Monarch Casino & Resort, Inc. (MCRI) shares rose nearly 20% during Monday's session after Stifel upgraded the stock from Hold to Buy and issued a price target of $42.00 per share, representing a premium of approximately 50%.
The COVID-19 outbreak has temporarily closed the company's resort operations, but analyst Brad Boyer believes that the current valuation reflects "the baby getting thrown out with the bath water," as investors appear to be ignoring Monarch's superior leverage profile, strong end markets, outright real estate ownership, and compelling intermediate-term cash flow growth.
In addition, the analyst believes that Monarch's savvy management team will be able to leverage its flexible capital structure on the other side of the pandemic to acquire assets from financially distressed operators opportunistically at compelling multiples to improve its bottom line.
The move comes shortly after Union Gaming analyst John DeCree shared similar sentiments on April 24. DeCree believes that Monarch stock's pullback represents a great opportunity for investors and that the company has ample liquidity to weather the storm and emerge in a favorable position to be opportunistic.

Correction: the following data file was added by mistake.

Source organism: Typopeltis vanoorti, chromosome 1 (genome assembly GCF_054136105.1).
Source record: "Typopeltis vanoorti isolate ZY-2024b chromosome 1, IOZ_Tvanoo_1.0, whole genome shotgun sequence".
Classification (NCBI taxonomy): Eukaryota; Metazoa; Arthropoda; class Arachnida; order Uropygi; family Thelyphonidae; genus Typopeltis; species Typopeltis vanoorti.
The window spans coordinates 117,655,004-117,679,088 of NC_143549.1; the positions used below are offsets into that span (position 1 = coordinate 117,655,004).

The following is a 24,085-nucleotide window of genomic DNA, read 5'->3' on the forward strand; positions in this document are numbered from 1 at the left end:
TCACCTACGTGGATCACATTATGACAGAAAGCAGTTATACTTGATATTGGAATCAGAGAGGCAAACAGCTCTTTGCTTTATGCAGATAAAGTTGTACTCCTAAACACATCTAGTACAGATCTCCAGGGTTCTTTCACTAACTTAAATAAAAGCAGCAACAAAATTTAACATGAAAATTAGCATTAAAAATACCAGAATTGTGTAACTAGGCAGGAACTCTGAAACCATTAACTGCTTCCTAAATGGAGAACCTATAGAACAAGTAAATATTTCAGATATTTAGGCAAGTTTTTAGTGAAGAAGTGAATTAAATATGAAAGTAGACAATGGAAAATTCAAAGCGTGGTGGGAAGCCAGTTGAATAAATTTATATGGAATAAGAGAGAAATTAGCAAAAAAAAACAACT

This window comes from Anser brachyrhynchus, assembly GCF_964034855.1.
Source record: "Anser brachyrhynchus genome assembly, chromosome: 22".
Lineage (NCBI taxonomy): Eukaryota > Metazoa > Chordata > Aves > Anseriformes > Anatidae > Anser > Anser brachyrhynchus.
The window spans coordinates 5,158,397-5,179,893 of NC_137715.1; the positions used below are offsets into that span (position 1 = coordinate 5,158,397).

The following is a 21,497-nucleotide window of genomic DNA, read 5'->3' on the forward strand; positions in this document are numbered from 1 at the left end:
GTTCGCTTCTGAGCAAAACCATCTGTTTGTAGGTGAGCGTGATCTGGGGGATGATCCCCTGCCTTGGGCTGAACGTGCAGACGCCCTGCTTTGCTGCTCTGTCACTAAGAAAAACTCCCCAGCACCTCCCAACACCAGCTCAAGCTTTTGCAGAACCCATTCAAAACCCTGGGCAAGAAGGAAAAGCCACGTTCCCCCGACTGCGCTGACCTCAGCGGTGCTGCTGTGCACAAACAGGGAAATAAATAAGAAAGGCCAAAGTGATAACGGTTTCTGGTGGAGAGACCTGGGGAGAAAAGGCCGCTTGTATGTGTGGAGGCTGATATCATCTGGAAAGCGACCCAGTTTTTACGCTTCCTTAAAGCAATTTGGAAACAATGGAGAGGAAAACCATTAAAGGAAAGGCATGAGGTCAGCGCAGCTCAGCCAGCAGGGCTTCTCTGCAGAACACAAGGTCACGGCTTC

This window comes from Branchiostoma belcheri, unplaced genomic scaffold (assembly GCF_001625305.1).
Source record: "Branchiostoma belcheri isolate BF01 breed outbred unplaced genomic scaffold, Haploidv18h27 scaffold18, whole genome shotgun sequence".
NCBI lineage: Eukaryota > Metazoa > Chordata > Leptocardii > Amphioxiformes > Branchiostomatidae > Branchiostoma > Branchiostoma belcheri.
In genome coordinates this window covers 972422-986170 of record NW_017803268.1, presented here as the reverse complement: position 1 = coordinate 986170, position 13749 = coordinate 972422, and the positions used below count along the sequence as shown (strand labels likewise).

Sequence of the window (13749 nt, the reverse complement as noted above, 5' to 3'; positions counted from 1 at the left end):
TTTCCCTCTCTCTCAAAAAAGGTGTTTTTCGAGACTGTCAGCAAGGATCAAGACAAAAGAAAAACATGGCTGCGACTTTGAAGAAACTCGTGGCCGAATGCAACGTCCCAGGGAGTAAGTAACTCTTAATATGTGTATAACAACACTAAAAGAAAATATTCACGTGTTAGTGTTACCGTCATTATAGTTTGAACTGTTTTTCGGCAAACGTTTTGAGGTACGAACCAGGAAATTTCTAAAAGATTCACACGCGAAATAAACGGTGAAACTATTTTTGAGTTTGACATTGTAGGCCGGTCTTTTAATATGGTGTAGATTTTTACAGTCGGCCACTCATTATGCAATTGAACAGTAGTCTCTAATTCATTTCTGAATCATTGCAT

From a technical standpoint, the stock broke out from trendline resistance toward the 50-day moving average at $32.33 during Monday's session. The relative strength index (RSI) remains neutral with a reading of 59.14, but the moving average convergence divergence (MACD) continues to trend higher toward the zero line. These indictors suggest that the stock could have more room to run over the coming sessions.
Traders should watch for a breakout from the 50-day moving average toward Fibonacci resistance at $40.47 or the 200-day moving average at $42.72 over the coming sessions. If the stock fails to break out from the moving average, traders could see a move lower back into its price channel to retest reaction lows and Fibonacci support near $23.38, although that scenario appears less likely to occur.
The author holds no position in the stock(s) mentioned except through passively managed index funds.